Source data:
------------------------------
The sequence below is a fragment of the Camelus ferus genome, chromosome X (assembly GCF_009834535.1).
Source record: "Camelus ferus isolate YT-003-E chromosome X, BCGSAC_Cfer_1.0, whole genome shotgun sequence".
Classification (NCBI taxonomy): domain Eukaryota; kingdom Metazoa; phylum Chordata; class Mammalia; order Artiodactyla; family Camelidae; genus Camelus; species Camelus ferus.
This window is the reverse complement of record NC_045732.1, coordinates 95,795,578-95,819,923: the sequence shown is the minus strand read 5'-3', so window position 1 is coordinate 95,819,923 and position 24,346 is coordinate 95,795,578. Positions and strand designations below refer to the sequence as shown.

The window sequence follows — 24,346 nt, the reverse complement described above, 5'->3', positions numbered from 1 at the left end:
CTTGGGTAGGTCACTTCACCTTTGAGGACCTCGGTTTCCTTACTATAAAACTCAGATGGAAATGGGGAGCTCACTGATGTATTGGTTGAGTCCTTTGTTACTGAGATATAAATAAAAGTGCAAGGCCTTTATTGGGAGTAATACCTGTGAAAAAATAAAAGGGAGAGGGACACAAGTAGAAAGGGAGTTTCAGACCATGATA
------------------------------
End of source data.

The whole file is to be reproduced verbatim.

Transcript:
The sequence below is a fragment of the Camelus ferus genome, chromosome X (assembly GCF_009834535.1).
Source record: "Camelus ferus isolate YT-003-E chromosome X, BCGSAC_Cfer_1.0, whole genome shotgun sequence".
Classification (NCBI taxonomy): domain Eukaryota; kingdom Metazoa; phylum Chordata; class Mammalia; order Artiodactyla; family Camelidae; genus Camelus; species Camelus ferus.
This window is the reverse complement of record NC_045732.1, coordinates 95,795,578-95,819,923: the sequence shown is the minus strand read 5'-3', so window position 1 is coordinate 95,819,923 and position 24,346 is coordinate 95,795,578. Positions and strand designations below refer to the sequence as shown.

The window sequence follows — 24,346 nt, the reverse complement described above, 5'->3', positions numbered from 1 at the left end:
CTTGGGTAGGTCACTTCACCTTTGAGGACCTCGGTTTCCTTACTATAAAACTCAGATGGAAATGGGGAGCTCACTGATGTATTGGTTGAGTCCTTTGTTACTGAGATATAAATAAAAGTGCAAGGCCTTTATTGGGAGTAATACCTGTGAAAAAATAAAAGGGAGAGGGACACAAGTAGAAAGGGAGTTTCAGACCATGATA